Home / News / India /  Southwest monsoon sets over Kerala, rains seen normal this year, says IMD

NEW DELHI: The southwest monsoon arrived well on time over the Kerala coast, bringing widespread rains to the state, said India Meteorological Department (IMD) on Monday.

The four-month monsoon season brings over 75% of the annual rainfall to the country, with 1 June as the normal date of onset over the Indian coast.

For this year, IMD had forecast that the arrival could be delayed to 5 June, with a an error margin of +/-4 days.

Reiterating its April forecast for the monsoon season, IMD said rains will likely be normal (96-104% of Long period average of 88 cm) this year, raising hopes for farmers and the economy battered by a nationwide lockdown. However, it revised the forecast for rains from 100% of long-period average of 88 cm to 102% of LPA.

"It will be a good monsoon. There is 41% probability that it will be normal and 14% that it could be excess. There is very low chance (5%) of it being deficient," said M Rajeevan, secretary, ministry of earth sciences.

According to IMD’s second long-range forecast, rains in July are seen at 103% of LPA. This is crucial for the sowing of rain-fed kharif crops. Rains in August have been forecast at 97% of LPA.

Spatial distribution of rainfall is also likely to be fairly normal across the country, except north-east India showers could be below normal.

“However, northwest India could see excess rains to the tune of 107% of LPA, while it would be 103% (normal) for central India and 102% of LPA (normal) for southern peninsula," said Rajeevan. The forecast carries a model error of +/-8%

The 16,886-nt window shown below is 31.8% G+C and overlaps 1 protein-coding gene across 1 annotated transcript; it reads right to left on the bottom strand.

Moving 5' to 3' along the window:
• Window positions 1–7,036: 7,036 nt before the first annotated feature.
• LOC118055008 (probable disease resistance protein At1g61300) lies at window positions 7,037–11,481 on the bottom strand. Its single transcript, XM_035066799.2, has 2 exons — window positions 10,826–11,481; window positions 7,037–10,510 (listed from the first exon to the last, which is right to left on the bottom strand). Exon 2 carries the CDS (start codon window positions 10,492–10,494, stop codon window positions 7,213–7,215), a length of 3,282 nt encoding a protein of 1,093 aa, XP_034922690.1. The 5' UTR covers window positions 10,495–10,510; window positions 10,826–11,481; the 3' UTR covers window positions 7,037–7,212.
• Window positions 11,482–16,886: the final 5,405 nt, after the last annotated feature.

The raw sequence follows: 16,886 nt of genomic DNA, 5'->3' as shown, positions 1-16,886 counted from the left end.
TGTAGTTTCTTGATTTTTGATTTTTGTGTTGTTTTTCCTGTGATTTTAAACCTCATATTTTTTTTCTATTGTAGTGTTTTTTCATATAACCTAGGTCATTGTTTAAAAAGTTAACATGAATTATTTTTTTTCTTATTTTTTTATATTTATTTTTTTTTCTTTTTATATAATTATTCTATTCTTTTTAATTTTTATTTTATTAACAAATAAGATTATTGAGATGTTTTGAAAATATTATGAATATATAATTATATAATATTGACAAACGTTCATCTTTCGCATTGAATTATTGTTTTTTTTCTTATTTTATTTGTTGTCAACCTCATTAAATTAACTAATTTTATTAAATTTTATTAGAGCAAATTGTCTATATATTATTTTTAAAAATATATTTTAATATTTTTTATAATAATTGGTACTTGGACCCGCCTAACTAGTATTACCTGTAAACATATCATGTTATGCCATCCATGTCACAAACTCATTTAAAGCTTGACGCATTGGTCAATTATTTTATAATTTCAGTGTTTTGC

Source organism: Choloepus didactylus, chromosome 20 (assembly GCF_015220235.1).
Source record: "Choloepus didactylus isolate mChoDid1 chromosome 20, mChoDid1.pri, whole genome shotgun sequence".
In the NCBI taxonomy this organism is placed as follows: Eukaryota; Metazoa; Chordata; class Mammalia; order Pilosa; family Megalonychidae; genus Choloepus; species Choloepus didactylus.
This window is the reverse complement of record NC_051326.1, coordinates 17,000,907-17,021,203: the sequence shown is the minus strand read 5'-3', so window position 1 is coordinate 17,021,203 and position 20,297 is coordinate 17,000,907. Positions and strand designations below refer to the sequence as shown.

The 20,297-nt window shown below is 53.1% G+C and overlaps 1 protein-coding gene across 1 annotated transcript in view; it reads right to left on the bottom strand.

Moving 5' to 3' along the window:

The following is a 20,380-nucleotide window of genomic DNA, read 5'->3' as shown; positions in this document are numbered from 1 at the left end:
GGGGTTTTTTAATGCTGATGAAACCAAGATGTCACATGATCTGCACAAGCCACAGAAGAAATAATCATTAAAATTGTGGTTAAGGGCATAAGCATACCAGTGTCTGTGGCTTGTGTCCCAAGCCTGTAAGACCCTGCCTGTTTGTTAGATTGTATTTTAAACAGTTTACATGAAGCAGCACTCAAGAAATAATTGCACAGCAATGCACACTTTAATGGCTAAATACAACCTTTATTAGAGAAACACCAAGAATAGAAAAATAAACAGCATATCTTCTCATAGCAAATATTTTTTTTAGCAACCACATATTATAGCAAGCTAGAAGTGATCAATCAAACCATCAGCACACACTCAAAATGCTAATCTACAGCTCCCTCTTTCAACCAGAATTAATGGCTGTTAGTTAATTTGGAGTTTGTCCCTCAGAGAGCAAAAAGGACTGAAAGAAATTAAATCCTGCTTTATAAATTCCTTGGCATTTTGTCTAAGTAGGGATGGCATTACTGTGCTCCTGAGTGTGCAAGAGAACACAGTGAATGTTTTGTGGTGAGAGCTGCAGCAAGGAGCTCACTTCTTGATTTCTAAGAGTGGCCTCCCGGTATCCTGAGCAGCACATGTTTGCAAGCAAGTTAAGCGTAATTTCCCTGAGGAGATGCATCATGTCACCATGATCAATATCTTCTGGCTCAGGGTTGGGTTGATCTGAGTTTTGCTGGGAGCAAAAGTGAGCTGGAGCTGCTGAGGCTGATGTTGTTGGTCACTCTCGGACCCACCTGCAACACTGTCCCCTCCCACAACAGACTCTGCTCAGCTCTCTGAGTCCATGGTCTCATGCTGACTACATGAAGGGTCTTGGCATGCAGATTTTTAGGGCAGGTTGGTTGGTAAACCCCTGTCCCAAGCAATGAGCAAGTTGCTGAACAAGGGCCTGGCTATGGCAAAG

According to weather scientists, the ocean conditions are turning favourable for a good monsoon this year. The sea-surface temperatures have been below normal, indicating La Nina (an ocean phenomenon) conditions which augur well for monsoon rains. The Indian Ocean Dipole (IOD) is also neutral and is likely to remain so.

Last year, the monsoon had made a delayed onset on 8 June and its progress across the country had been sluggish but the season had ended with 10% excess rains and floods in Bihar and Kerala.

IMD declares the onset of the monsoon when 60% of the 14 meteorological stations in Kerala record 2.5mm of more rains for two consecutive days. The other two factors are the westerlies (winds) and the outgoing longwave radiation.

In a country, where the livelihood of more than half the population depends on agriculture, the forecast for monsoon is crucial as more than two-thirds of India's arable land do not have access to irrigation systems and depend on rains

The monsoon has been arriving early since 2017, except for 2019 when it arrived late on June 8.

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